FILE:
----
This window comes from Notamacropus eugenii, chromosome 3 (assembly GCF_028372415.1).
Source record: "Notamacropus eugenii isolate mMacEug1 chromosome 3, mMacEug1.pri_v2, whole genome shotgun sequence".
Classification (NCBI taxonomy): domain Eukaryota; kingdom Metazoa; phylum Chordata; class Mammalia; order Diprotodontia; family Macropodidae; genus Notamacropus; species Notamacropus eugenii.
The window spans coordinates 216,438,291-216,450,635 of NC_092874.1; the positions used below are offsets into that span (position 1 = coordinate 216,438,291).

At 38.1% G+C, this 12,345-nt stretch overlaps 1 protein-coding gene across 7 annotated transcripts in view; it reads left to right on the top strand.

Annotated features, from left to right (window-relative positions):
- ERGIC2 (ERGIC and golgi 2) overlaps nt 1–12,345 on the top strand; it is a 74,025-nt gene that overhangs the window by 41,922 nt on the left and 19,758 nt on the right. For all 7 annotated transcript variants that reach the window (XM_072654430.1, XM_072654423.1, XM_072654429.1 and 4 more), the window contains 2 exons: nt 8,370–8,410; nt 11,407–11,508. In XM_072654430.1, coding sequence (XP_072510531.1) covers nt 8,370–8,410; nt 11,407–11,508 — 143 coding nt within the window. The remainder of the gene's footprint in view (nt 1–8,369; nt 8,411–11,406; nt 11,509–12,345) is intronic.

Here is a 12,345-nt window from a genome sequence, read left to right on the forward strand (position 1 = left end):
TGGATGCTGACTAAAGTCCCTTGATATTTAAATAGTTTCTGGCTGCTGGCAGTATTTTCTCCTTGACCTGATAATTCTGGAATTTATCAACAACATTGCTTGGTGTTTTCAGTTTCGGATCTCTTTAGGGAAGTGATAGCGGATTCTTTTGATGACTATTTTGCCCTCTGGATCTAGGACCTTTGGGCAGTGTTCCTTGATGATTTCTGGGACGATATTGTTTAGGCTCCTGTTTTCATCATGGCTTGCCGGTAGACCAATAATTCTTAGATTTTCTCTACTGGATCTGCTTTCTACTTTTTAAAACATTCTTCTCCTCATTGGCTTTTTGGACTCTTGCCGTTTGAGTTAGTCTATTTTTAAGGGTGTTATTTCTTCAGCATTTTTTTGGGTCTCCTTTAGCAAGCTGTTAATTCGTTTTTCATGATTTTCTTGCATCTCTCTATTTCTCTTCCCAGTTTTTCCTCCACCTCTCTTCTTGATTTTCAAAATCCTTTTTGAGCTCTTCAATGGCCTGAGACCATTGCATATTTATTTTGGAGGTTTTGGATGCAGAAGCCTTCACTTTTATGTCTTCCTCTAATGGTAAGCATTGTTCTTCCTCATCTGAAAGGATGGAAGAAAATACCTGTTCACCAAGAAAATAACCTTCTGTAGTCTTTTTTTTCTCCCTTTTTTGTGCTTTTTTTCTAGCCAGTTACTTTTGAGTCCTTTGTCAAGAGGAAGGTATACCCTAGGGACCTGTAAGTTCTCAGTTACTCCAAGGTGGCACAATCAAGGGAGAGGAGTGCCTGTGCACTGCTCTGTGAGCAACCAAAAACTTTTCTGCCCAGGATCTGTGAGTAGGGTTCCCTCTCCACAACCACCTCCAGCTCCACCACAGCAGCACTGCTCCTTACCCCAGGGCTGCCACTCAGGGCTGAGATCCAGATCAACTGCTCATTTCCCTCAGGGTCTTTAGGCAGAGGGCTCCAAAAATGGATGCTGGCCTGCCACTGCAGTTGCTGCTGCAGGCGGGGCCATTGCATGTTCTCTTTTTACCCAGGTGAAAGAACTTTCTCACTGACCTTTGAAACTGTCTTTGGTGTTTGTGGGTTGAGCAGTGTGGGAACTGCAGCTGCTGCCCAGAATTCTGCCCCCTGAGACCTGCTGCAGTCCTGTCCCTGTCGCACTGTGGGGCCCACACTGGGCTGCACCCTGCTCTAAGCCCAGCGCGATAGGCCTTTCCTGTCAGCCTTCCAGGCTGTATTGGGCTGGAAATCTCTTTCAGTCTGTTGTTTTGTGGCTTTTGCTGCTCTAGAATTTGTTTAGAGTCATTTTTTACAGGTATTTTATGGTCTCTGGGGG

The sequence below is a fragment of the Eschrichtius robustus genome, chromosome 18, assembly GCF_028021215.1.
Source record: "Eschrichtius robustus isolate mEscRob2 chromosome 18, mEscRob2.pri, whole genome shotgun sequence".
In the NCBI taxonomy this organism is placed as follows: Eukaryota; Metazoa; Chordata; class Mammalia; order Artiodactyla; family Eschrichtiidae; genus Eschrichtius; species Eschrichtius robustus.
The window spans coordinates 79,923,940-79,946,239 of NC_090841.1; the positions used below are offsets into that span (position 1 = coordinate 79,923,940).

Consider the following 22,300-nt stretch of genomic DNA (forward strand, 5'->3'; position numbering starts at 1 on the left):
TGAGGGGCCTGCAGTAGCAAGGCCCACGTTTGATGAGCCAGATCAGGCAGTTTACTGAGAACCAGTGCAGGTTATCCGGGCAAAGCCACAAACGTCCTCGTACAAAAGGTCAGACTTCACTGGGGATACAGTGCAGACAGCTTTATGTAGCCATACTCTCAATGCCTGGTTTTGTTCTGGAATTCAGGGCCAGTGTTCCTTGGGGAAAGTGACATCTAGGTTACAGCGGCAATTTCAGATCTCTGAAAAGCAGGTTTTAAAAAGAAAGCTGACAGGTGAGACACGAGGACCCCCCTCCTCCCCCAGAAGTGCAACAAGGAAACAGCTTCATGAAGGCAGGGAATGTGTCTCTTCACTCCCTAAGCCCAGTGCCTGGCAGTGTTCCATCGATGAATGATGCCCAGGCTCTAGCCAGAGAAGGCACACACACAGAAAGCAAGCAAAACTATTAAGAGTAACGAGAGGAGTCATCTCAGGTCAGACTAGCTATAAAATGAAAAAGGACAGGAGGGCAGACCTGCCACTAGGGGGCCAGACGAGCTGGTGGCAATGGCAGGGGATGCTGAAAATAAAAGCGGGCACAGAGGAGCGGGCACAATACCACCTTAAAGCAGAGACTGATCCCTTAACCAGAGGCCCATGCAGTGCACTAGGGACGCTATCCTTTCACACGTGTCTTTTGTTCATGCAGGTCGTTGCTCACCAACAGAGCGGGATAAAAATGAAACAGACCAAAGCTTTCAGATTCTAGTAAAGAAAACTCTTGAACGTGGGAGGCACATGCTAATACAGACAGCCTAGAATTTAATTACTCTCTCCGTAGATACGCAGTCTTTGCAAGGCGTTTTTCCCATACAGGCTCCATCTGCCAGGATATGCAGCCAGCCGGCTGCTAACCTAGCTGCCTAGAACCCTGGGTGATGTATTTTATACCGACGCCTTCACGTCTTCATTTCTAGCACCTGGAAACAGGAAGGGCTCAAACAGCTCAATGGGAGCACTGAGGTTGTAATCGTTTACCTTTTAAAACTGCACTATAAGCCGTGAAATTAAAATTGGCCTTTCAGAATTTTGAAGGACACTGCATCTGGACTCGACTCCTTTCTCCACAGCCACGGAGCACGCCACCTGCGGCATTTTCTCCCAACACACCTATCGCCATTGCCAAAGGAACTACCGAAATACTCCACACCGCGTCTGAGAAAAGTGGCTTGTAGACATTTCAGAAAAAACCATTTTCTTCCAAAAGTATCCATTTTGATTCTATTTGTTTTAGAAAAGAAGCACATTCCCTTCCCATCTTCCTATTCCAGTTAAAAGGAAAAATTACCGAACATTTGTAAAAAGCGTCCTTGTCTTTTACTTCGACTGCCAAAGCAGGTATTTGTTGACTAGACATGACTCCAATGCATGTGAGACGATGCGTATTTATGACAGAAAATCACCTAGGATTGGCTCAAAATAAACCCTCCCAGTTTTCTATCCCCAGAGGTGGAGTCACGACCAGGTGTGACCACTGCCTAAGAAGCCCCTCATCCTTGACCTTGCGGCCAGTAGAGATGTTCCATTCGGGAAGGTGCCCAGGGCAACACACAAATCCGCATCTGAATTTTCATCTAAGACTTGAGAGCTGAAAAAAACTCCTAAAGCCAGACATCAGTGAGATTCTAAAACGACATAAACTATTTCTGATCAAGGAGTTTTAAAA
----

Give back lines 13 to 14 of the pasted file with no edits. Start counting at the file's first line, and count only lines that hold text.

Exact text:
The window spans coordinates 79,923,940-79,946,239 of NC_090841.1; the positions used below are offsets into that span (position 1 = coordinate 79,923,940).

Consider the following 22,300-nt stretch of genomic DNA (forward strand, 5'->3'; position numbering starts at 1 on the left):